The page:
Accused of selling Chinese-made flooring that gives off dangerous levels of formaldehyde, Lumber Liquidators offered free test kits to any consumer who requested one so homeowners could check for themselves whether the air inside their homes was safe to breathe.
But a lawsuit filed in California claims the test kits are provided by a third party paid by the retailer, do not use commonly accepted methods, and are basically faulty.
“The test Lumber Liquidators is offering are inherently unreliable, designed to under-report the formaldehyde levels present in the composite flooring, and are not designed to measure formaldehyde emissions from a particular source,” reads part of the complaint filed in a federal district court in California.
That’s the latest twist in a story that began unfolding in March when the television news program 60 Minutes reported laminate flooring manufactured in China and sold in Lumber Liquidators outlets in California and elsewhere contained dangerously high levels of formaldehyde.
In a statement, the retailer said its flooring complies with regulations set by the California Air Resources Board (CARB), and it accused 60 Minutes of using improper test methods.
“We stand by every single plank of wood and laminate we sell all around the country and will continue to deliver the best product at the best price to our growing base of valued customers,” the company said.
The wrong kind of kit
The lawsuit, filed on behalf of six people who bought flooring, contends Lumber Liquidators knew that flooring manufactured in China emits unsafe levels of formaldehyde but continued to label the products falsely anyway.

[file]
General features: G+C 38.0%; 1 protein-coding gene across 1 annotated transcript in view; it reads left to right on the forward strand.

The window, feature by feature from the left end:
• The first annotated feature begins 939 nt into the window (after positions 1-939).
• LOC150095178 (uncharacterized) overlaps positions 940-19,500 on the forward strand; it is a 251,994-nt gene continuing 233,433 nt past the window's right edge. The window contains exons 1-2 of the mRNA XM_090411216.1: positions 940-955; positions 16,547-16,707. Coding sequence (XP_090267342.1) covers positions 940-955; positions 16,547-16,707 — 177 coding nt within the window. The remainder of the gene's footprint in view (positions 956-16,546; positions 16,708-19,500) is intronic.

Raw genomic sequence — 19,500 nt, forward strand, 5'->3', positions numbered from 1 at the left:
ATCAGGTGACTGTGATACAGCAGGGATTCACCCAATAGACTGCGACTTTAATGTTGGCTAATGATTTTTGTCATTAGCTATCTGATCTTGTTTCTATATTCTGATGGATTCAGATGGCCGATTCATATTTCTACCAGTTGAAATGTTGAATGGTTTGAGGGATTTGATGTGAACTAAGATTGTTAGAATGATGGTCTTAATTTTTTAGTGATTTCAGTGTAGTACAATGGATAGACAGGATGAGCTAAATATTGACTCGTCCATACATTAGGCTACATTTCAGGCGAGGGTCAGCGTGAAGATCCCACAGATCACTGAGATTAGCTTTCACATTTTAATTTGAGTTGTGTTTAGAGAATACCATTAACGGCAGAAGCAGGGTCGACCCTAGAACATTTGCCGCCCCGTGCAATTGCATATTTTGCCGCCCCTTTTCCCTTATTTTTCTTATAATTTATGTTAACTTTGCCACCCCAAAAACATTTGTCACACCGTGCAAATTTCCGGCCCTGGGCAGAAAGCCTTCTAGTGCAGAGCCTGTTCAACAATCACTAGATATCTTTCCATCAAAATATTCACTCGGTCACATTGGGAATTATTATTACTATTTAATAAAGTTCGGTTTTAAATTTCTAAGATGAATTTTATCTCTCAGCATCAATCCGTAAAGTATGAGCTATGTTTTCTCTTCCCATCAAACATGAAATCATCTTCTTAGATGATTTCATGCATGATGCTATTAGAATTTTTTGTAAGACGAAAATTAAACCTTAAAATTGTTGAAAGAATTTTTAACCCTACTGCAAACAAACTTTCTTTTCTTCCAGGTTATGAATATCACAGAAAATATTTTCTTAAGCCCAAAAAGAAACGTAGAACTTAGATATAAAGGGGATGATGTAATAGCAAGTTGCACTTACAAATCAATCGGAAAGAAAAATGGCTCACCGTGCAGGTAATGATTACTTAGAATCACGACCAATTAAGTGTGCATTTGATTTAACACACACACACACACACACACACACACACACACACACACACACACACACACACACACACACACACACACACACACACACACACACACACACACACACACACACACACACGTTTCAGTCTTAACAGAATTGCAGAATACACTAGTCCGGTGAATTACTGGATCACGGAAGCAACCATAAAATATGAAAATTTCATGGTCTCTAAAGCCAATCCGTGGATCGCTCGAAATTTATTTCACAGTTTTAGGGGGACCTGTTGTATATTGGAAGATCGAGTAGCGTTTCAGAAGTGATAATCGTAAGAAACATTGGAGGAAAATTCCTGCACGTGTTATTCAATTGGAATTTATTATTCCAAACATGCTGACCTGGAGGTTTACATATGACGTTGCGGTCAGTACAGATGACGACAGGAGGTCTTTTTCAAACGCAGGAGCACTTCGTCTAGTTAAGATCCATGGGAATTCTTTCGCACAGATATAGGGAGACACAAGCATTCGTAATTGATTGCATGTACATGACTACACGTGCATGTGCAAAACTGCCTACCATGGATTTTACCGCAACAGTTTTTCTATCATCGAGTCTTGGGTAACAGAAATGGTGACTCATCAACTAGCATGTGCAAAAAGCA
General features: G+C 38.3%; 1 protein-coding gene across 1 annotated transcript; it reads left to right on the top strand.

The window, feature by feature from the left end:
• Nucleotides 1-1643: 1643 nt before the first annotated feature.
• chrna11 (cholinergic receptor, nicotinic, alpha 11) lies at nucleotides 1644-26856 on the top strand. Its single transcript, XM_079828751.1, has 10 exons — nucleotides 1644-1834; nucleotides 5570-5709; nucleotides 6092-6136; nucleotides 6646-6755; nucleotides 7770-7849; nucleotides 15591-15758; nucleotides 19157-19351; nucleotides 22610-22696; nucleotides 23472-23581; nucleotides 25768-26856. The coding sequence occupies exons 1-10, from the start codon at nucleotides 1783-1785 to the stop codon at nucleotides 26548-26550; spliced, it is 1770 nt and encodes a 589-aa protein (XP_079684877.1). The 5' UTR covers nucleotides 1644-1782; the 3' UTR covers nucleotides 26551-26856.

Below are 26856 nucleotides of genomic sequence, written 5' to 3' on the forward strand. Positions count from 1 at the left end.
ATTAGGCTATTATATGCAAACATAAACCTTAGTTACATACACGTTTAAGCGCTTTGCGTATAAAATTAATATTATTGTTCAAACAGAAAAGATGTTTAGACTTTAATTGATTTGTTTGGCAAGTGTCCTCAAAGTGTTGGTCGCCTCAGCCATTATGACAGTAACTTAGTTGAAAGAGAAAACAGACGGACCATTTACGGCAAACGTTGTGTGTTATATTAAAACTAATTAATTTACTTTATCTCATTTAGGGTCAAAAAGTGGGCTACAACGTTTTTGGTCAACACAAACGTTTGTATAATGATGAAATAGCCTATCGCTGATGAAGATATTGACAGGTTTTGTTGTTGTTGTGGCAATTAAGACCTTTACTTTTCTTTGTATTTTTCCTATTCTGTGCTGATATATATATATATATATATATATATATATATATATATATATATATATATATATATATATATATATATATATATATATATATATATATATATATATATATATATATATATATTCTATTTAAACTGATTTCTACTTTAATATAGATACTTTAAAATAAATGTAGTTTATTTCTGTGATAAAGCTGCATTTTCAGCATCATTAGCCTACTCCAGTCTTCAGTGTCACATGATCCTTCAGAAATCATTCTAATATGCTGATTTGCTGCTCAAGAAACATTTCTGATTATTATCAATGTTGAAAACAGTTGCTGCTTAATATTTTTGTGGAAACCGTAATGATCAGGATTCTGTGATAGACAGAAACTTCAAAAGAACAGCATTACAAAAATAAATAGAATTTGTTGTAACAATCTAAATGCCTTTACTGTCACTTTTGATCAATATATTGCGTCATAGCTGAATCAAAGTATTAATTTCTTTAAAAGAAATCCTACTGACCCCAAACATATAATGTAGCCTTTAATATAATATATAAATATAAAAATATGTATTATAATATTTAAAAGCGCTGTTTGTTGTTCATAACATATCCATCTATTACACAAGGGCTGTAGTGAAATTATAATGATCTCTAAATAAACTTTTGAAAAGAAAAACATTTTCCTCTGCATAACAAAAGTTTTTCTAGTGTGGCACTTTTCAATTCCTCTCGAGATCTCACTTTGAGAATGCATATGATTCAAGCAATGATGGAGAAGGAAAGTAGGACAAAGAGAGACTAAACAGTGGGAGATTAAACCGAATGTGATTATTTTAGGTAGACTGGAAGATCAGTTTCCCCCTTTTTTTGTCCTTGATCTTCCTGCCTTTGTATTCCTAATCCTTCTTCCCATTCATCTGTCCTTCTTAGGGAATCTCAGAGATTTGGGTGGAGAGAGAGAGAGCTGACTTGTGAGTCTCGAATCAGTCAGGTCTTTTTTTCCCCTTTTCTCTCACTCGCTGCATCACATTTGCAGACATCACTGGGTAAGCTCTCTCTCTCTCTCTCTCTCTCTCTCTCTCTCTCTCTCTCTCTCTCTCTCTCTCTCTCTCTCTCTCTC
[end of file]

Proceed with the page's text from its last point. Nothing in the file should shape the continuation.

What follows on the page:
The test kits it offered were part of a campaign to “cover up the dangers inherent in its products with misinformation and with a disingenuous public relations campaign,” the lawsuit claims.
“By offering unreliable testing, by seeking to discredit the laboratories that conducted the tests finding that its products exceeded CARB limits for formaldehyde, and by promulgating misleading information regarding the dangers and properties of formaldehyde, Lumber Liquidators’ actions will cause people to believe the floors in their homes are safe when they are not and will expose them to even greater risk than if Lumber Liquidators had honestly addressed the findings of multiple laboratories,” the complaint says.
The Journal of Light Construction said in an article posted online April 10 it had contacted Tom Neltner, special advisor on regulatory affairs at the National Center for Healthy Housing for more information about the test kits.
The test kits, Neltner said, need a certain amount of air flow in order to deliver accurate results. The kits are of a type that can be worn in a workplace by an active worker. “But if the kit is left on a coffee table or desk in a home, you are unlikely to get that kind of air movement without a fan,” JLC reported.
“The test kits are useful if used properly — meaning plenty of air movement across the face. But don’t trust them if not used properly,” he said.
The Chinese-made flooring also is under investigation by the U.S. Consumer Product Safety Commission, which says it will test flooring from Lumber Liquidators to see if formaldehyde levels may warrant a recall, Reuters reported.